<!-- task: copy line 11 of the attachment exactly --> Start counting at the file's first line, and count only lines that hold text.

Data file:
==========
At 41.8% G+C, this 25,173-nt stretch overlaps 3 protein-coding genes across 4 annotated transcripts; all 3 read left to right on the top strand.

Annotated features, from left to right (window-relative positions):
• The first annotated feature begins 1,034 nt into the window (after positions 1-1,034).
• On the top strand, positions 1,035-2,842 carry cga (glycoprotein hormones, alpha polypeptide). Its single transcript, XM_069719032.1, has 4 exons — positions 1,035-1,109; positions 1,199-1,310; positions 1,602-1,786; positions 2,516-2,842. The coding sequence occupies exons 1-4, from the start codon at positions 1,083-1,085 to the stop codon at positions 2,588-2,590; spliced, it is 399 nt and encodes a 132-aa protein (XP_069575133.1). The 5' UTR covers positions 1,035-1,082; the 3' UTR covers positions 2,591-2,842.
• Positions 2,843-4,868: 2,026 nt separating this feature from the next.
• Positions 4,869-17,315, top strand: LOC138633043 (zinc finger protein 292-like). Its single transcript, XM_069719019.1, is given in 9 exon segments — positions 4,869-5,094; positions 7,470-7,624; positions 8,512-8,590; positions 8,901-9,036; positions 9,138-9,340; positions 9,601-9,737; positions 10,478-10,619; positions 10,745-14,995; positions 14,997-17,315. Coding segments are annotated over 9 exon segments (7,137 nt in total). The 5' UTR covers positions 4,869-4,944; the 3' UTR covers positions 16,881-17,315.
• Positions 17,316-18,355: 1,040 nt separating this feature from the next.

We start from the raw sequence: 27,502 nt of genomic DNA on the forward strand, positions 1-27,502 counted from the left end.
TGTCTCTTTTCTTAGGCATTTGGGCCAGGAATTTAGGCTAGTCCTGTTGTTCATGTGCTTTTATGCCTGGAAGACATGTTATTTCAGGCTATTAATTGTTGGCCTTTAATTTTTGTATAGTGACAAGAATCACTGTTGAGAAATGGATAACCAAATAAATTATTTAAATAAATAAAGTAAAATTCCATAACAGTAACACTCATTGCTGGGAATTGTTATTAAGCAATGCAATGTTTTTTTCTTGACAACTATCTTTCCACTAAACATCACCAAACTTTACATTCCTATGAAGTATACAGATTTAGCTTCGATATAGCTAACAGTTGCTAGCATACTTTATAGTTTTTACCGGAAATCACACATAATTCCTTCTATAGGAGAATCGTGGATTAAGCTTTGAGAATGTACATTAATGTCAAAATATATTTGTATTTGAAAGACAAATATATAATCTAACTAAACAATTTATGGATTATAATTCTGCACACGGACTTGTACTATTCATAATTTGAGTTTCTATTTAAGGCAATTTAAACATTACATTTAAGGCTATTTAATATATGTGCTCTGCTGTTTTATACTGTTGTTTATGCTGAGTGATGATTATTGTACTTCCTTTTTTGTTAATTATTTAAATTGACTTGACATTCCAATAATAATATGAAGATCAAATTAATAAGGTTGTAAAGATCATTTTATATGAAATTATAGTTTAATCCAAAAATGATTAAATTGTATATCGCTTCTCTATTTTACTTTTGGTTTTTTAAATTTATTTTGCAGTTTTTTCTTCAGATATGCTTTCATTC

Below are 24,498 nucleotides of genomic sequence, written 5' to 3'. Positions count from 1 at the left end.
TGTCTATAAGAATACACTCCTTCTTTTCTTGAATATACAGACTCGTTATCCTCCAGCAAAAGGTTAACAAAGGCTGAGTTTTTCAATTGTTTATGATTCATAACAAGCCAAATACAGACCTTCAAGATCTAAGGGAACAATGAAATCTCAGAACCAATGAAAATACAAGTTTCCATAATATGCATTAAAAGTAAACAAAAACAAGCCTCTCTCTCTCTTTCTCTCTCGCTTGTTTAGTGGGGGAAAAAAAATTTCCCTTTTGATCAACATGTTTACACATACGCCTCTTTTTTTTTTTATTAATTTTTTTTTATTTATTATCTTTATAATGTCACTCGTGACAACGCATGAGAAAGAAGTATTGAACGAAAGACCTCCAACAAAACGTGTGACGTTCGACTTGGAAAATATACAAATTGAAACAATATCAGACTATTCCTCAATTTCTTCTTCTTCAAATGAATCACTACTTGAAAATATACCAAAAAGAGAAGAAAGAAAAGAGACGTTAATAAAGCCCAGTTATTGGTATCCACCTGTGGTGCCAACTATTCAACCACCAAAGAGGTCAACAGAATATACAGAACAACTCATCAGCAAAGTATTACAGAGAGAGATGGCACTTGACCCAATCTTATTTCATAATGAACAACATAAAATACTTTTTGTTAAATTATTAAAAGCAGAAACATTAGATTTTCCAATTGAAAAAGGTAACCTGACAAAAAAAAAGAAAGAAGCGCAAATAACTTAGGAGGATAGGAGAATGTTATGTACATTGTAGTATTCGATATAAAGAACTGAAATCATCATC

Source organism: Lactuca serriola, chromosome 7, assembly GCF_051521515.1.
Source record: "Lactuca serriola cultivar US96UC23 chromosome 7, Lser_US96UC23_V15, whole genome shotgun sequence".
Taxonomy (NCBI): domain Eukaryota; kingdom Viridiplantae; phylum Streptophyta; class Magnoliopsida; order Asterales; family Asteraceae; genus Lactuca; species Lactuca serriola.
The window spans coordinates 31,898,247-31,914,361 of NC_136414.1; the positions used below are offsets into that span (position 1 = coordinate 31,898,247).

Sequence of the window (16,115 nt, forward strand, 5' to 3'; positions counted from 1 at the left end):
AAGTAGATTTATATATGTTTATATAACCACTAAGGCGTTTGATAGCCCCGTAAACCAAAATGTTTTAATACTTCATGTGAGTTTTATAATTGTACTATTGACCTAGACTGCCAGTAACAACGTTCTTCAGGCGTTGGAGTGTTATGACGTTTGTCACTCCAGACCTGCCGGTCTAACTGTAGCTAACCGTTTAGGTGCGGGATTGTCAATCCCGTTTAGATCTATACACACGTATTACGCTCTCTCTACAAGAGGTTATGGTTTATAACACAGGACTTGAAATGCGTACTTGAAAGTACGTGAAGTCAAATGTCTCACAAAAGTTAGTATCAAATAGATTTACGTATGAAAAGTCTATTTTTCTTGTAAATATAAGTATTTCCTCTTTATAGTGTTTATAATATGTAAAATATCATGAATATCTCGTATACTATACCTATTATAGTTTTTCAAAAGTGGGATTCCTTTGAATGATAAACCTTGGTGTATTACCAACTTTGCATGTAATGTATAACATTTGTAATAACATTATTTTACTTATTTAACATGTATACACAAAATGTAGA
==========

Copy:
TGTCTATAAGAATACACTCCTTCTTTTCTTGAATATACAGACTCGTTATCCTCCAGCAAAAGGTTAACAAAGGCTGAGTTTTTCAATTGTTTATGATTCATAACAAGCCAAATACAGACCTTCAAGATCTAAGGGAACAATGAAATCTCAGAACCAATGAAAATACAAGTTTCCATAATATGCATTAAAAGTAAACAAAAACAAGCCTCTCTCTCTCTTTCTCTCTCGCTTGTTTAGTGGGGGAAAAAAAATTTCCCTTTTGATCAACATGTTTACACATACGCCTCTTTTTTTTTTTATTAATTTTTTTTTATTTATTATCTTTATAATGTCACTCGTGACAACGCATGAGAAAGAAGTATTGAACGAAAGACCTCCAACAAAACGTGTGACGTTCGACTTGGAAAATATACAAATTGAAACAATATCAGACTATTCCTCAATTTCTTCTTCTTCAAATGAATCACTACTTGAAAATATACCAAAAAGAGAAGAAAGAAAAGAGACGTTAATAAAGCCCAGTTATTGGTATCCACCTGTGGTGCCAACTATTCAACCACCAAAGAGGTCAACAGAATATACAGAACAACTCATCAGCAAAGTATTACAGAGAGAGATGGCACTTGACCCAATCTTATTTCATAATGAACAACATAAAATACTTTTTGTTAAATTATTAAAAGCAGAAACATTAGATTTTCCAATTGAAAAAGGTAACCTGACAAAAAAAAAGAAAGAAGCGCAAATAACTTAGGAGGATAGGAGAATGTTATGTACATTGTAGTATTCGATATAAAGAACTGAAATCATCATC